5 Visas We Wish Existed

by Matthew Bray


We are lucky here at the firm to meet so many interesting and talented people from all over the world. But nothing is more frustrating than when we meet someone with a genuine and legitimate reason to be in or come to the US, but we are unable to help them because there is no appropriate visa type that matches their qualifications or situation. This got us to thinking—what if we could invent or re-style existing visas to match some of the people we meet and cannot help. We may have to get creative with the alphabet here…

1. Emerging Artist Visa

So often we meet young talented artists who have come to the US for art school and who show tremendous promise. When their school programs end, unless they can find a job that will sponsor them within the existing visa categories, they are facing a trip home–sometimes to places where they will have very little opportunity to develop their promising artistic talents. Very often there may be training opportunities for them in the US, or short-term jobs as artist assistants, all of which would help the artist to develop their inherent talents and skills. But unfortunately, the usual visas for artists often don’t quite fit.

The O-1 visa is for artists who have already achieved a certain level of distinction or prominence in their field, and the H-1B visa is for “specialty occupations” that require a particular degree or its equivalent to qualify. In addition, of course, the H-1B is limited to 65,000 visas per year and subject to a lottery—making it an unreliable visa category for the vast majority of applicants. The "EA" visa would be reserved for artists who have completed art school or its equivalent and have identified training or other opportunities with the potential to develop the skills to become a working artist in the industry.

2. Foreign Language Visa (Nanny, Teacher, Sports, Film)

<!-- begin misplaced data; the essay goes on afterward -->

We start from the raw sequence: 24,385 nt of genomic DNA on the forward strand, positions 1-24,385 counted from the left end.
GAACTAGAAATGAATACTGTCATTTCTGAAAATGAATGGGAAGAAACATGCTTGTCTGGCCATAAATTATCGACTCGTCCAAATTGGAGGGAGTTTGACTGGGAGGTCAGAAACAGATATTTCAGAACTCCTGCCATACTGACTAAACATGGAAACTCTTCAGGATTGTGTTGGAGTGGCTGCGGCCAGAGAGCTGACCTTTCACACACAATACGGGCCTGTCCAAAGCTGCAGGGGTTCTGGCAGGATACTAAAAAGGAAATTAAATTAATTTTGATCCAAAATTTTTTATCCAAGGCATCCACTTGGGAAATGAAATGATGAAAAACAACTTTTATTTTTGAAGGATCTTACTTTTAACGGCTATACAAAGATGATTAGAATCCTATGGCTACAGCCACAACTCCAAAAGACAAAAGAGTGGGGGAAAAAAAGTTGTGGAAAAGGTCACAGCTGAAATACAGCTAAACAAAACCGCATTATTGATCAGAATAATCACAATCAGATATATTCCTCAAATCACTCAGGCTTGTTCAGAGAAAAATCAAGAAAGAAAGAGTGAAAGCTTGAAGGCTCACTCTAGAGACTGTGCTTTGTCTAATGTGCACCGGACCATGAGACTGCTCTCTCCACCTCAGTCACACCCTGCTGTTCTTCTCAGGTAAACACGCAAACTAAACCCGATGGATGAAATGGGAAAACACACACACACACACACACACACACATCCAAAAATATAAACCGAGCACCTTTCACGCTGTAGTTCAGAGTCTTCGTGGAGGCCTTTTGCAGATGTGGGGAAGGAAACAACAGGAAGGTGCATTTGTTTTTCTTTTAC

Despite the fact that foreign language education and skills in the US are famously lacking, visas based in part or in whole on the ability of its recipient being a native or fluent speaker of a particular language are routinely subject to extra scrutiny, and often, denied. Yet providing visa options for people who are native or fluent speakers—particularly of minority languages or those that are underrepresented in the US—would bring tremendous cultural value to their work in a number of settings.

There are many immigrant families who would happily hire a nanny who is a native speaker of their own language, and there are also many English-speaking families who would love to give their children fluent or near-native ability in a foreign language. It would also be wonderful if there were a visa that provided the possibility of qualified language teachers to come to the US to teach their native language—either in public school or private school settings. The Foreign Language visa could also be very useful to people who coach sports associated with a particular linguistic tradition, and the same visa could be used by talented artists with language skills who can be employed in film and television productions.

3. Retirement Visa

Many people dream of retiring in the US but those dreams are often dashed when they discover that there is no real visa option for retirees looking to spend their final days here. While those with US citizen relatives may qualify for a family-based preference visa, this is not available to most individuals. People of substantial means and wealth may qualify for an investor visa. One of these visas—the E-2 visa—would require that the retiree be willing and able to manage their investment or run a business, and they would also have to make an ultimate commitment to return to their home country when they no longer have the investment. This requirement makes the E-2 visa a less viable option for people looking to retire without working.

Another investment visa—the EB-5 visa—is an immigrant visa (meaning there is no need for the visa holder to promise to return to their home country when they no longer are actively investing), but this visa is reserved for the wealthiest people—those that can invest between $500,000 and $1 million in new and existing US businesses. Wouldn’t it be fantastic to have a visa reserved for people of retirement age who can show that they have the means to support themselves in their golden years in the US?